“Like waking up into a sci-fi movie” - Moravian districts quarantined from the world thanks to coronavirus

Photo: ČTK/Luděk Peřina

Due to being one of the epicentres of the coronavirus outbreak in the Czech Republic, 21 districts in the Moravian region around Olomouc have been closed off to the outside world for at least two weeks. Many only found out about it when confronted by police checkpoints on their way to work. However, those who spoke to Czech Radio say the locals are handling the situation well.

Photo: ČTK/Luděk Peřina
While most COVID-19 infections have been recorded in Prague, there is one epicentre in the east of the country that has been registering a lot of cases in a relatively small area. These are the Moravian towns of Litovel, Uničov and their surrounding districts.

Here, 25 of the 32 cases in the entire Olomouc region (the second most affected region after Prague) were registered as of Sunday. As a result, hygienists decided to fully quarantine the area from Monday morning onwards. The local mayor of Litovel, Viktor Kohout, told Czech Radio that it was a big shock.

“I would compare it to waking up into a sci-fi movie…All the phones suddenly started ringing while our crisis team was meeting and we were discussing the impacts of the measures and related matters.

“The first ones who approached us with serious problems were companies, because their employees who do not live in Litovel could not get into the town and had no way of reaching work. That led to the paralysis of businesses that we have here.”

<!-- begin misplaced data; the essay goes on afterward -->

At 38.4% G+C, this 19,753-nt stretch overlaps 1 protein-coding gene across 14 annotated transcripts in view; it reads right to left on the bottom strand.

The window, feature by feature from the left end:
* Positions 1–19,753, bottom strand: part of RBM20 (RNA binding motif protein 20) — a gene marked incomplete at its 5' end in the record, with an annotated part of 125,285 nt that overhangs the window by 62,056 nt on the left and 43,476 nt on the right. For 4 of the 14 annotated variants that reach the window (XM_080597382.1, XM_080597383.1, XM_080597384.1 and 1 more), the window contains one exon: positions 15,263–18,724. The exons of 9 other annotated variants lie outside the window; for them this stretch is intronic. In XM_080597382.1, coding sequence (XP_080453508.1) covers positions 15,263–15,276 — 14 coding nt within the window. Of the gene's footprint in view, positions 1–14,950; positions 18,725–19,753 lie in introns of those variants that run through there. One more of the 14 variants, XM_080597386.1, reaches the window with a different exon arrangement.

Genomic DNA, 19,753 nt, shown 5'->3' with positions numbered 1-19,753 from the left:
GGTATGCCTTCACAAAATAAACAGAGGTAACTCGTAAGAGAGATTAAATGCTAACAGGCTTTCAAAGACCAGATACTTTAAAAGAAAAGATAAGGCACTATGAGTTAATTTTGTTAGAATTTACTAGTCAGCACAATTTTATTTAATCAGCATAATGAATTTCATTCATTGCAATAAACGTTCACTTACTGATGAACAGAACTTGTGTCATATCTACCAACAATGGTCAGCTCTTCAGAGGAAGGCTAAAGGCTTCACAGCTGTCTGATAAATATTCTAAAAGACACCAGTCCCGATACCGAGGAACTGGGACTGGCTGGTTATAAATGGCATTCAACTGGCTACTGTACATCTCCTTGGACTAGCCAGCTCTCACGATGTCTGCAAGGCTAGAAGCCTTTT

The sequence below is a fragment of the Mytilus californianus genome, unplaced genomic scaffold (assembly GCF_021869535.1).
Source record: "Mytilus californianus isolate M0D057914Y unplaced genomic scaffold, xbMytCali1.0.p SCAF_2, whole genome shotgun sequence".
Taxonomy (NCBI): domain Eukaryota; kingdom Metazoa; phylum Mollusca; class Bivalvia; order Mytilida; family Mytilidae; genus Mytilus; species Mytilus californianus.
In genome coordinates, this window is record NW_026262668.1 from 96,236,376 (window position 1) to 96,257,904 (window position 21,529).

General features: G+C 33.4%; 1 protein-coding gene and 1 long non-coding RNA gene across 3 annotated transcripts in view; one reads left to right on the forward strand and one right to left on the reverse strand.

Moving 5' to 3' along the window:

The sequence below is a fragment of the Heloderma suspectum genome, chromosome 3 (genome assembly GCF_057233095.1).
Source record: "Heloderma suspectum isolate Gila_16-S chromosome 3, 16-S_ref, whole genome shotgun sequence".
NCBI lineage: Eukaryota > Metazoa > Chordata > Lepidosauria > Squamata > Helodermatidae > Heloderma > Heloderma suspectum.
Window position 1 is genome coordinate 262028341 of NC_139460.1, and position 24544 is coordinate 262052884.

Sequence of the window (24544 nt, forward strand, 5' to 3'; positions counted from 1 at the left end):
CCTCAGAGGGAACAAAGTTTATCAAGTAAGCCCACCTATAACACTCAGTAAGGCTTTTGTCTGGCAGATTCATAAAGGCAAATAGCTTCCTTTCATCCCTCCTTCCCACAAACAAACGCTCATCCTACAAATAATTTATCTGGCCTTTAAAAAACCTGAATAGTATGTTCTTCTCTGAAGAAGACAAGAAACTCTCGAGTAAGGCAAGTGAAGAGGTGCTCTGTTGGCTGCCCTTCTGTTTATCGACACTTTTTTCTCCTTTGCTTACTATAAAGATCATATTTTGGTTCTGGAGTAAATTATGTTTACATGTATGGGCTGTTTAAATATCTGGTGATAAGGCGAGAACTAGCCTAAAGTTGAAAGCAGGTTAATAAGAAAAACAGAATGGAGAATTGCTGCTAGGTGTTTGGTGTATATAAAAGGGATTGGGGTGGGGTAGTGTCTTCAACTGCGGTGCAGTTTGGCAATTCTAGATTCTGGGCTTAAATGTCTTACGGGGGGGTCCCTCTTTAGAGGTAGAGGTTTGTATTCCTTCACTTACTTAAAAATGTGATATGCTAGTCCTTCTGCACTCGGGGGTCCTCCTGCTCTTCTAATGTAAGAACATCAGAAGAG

There were no directions from above on how to deal with the situation. Some companies had to close immediately, but the majority remain in operation.

Goods can still be brought into the town, but only when those carrying out the delivery are fitted out with special protective gear and the transfer takes place under strict hygienic rules. Due to the sudden delay, bread and pastry had disappeared from the towns shops by Monday afternoon.

The sudden, unexpected nature of the news, which local authorities apparently only received at around 2:50am, meant that many of those in professions that require early working hours were on their way out of town when they suddenly came across police checkpoints.

One of them was a Litovel resident named Pavel, who was stopped in his car as he headed to work on Monday and sent back.

He told Czech Radio’s Lenka Kabrhelová that residents have been handling the situation well, keeping the required distances, covering their faces and so on. For now, he has to use a scarf, as facemasks are unavailable except to those who purchased them privately ahead of the crisis.

Photo: ČTK/Luděk Peřina
“Those who don’t have a facemask, like me, walk with scarves over their mouth, or bury their mouth in high collars. Local officials have said that facemasks are unfortunately not available right now. Priority needs to be given to medical staff, police and those in vital services.

“However, they should be available eventually. The municipal authorities say they will let us know on their website and Facebook page.”

Litovel Mayor Viktor Kohout says that the regional governor has promised to deliver masks.

“We will see how it ends up. He said some masks should be delivered today, but nothing has arrived yet. We do not even know how many there will be.

“In any case, we would like to give these not only to workers in key sectors, but to all who come into contact with food, for example to shop assistants. That is important, because they have to deal with quite an onslaught right now, as do the police and firefighters.”

The one positive message from the regional governor is that no new cases have been registered, the mayor said.